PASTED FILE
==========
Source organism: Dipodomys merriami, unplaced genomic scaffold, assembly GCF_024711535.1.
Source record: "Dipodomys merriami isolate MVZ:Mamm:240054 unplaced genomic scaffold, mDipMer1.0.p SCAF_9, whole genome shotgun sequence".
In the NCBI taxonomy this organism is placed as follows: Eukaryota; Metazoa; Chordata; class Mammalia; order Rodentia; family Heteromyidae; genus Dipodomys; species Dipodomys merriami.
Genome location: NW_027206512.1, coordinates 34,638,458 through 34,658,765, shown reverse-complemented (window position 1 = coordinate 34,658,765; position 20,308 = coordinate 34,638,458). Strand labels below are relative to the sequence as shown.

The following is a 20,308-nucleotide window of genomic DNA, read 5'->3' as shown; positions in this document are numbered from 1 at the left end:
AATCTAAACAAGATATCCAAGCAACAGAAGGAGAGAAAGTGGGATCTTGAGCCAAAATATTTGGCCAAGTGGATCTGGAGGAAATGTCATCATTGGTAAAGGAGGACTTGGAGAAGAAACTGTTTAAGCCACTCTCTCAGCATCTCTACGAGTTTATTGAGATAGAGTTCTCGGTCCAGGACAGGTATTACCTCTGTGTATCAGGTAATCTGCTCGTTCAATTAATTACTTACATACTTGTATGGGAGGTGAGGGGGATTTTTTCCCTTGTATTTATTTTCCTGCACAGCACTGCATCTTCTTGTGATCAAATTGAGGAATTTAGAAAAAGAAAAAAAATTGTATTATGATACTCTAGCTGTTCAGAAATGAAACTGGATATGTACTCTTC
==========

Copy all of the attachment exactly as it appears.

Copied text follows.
Source organism: Dipodomys merriami, unplaced genomic scaffold, assembly GCF_024711535.1.
Source record: "Dipodomys merriami isolate MVZ:Mamm:240054 unplaced genomic scaffold, mDipMer1.0.p SCAF_9, whole genome shotgun sequence".
In the NCBI taxonomy this organism is placed as follows: Eukaryota; Metazoa; Chordata; class Mammalia; order Rodentia; family Heteromyidae; genus Dipodomys; species Dipodomys merriami.
Genome location: NW_027206512.1, coordinates 34,638,458 through 34,658,765, shown reverse-complemented (window position 1 = coordinate 34,658,765; position 20,308 = coordinate 34,638,458). Strand labels below are relative to the sequence as shown.

The following is a 20,308-nucleotide window of genomic DNA, read 5'->3' as shown; positions in this document are numbered from 1 at the left end:
AATCTAAACAAGATATCCAAGCAACAGAAGGAGAGAAAGTGGGATCTTGAGCCAAAATATTTGGCCAAGTGGATCTGGAGGAAATGTCATCATTGGTAAAGGAGGACTTGGAGAAGAAACTGTTTAAGCCACTCTCTCAGCATCTCTACGAGTTTATTGAGATAGAGTTCTCGGTCCAGGACAGGTATTACCTCTGTGTATCAGGTAATCTGCTCGTTCAATTAATTACTTACATACTTGTATGGGAGGTGAGGGGGATTTTTTCCCTTGTATTTATTTTCCTGCACAGCACTGCATCTTCTTGTGATCAAATTGAGGAATTTAGAAAAAGAAAAAAAATTGTATTATGATACTCTAGCTGTTCAGAAATGAAACTGGATATGTACTCTTC